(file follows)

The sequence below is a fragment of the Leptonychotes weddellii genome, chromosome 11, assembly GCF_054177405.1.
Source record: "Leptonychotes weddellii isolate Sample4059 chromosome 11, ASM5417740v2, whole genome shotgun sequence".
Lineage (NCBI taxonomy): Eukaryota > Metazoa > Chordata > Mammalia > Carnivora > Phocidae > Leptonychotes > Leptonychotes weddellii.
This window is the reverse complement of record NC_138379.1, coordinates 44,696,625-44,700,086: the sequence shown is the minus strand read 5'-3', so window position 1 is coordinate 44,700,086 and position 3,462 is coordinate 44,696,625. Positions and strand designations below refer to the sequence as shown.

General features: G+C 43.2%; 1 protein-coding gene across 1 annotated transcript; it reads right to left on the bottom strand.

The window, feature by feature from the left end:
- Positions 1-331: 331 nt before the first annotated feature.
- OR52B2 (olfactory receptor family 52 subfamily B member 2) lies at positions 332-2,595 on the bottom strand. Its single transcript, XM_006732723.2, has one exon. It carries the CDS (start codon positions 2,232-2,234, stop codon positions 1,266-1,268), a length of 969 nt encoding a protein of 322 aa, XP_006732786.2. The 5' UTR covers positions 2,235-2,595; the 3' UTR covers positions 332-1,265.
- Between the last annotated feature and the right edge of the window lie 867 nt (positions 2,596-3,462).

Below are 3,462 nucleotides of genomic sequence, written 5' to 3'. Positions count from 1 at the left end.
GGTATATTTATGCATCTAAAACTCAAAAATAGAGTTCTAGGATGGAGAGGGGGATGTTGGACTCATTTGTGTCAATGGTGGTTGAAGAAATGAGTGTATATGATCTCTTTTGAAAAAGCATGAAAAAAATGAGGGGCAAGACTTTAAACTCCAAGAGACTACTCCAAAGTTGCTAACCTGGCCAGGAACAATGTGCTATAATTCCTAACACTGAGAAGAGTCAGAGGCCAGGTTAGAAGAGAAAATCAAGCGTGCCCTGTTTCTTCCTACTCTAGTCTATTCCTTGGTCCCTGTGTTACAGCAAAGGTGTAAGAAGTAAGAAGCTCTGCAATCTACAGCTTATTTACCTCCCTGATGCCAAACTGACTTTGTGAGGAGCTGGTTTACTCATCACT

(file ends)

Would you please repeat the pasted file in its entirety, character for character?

The sequence below is a fragment of the Leptonychotes weddellii genome, chromosome 11, assembly GCF_054177405.1.
Source record: "Leptonychotes weddellii isolate Sample4059 chromosome 11, ASM5417740v2, whole genome shotgun sequence".
Lineage (NCBI taxonomy): Eukaryota > Metazoa > Chordata > Mammalia > Carnivora > Phocidae > Leptonychotes > Leptonychotes weddellii.
This window is the reverse complement of record NC_138379.1, coordinates 44,696,625-44,700,086: the sequence shown is the minus strand read 5'-3', so window position 1 is coordinate 44,700,086 and position 3,462 is coordinate 44,696,625. Positions and strand designations below refer to the sequence as shown.

General features: G+C 43.2%; 1 protein-coding gene across 1 annotated transcript; it reads right to left on the bottom strand.

The window, feature by feature from the left end:
- Positions 1-331: 331 nt before the first annotated feature.
- OR52B2 (olfactory receptor family 52 subfamily B member 2) lies at positions 332-2,595 on the bottom strand. Its single transcript, XM_006732723.2, has one exon. It carries the CDS (start codon positions 2,232-2,234, stop codon positions 1,266-1,268), a length of 969 nt encoding a protein of 322 aa, XP_006732786.2. The 5' UTR covers positions 2,235-2,595; the 3' UTR covers positions 332-1,265.
- Between the last annotated feature and the right edge of the window lie 867 nt (positions 2,596-3,462).

Below are 3,462 nucleotides of genomic sequence, written 5' to 3'. Positions count from 1 at the left end.
GGTATATTTATGCATCTAAAACTCAAAAATAGAGTTCTAGGATGGAGAGGGGGATGTTGGACTCATTTGTGTCAATGGTGGTTGAAGAAATGAGTGTATATGATCTCTTTTGAAAAAGCATGAAAAAAATGAGGGGCAAGACTTTAAACTCCAAGAGACTACTCCAAAGTTGCTAACCTGGCCAGGAACAATGTGCTATAATTCCTAACACTGAGAAGAGTCAGAGGCCAGGTTAGAAGAGAAAATCAAGCGTGCCCTGTTTCTTCCTACTCTAGTCTATTCCTTGGTCCCTGTGTTACAGCAAAGGTGTAAGAAGTAAGAAGCTCTGCAATCTACAGCTTATTTACCTCCCTGATGCCAAACTGACTTTGTGAGGAGCTGGTTTACTCATCACT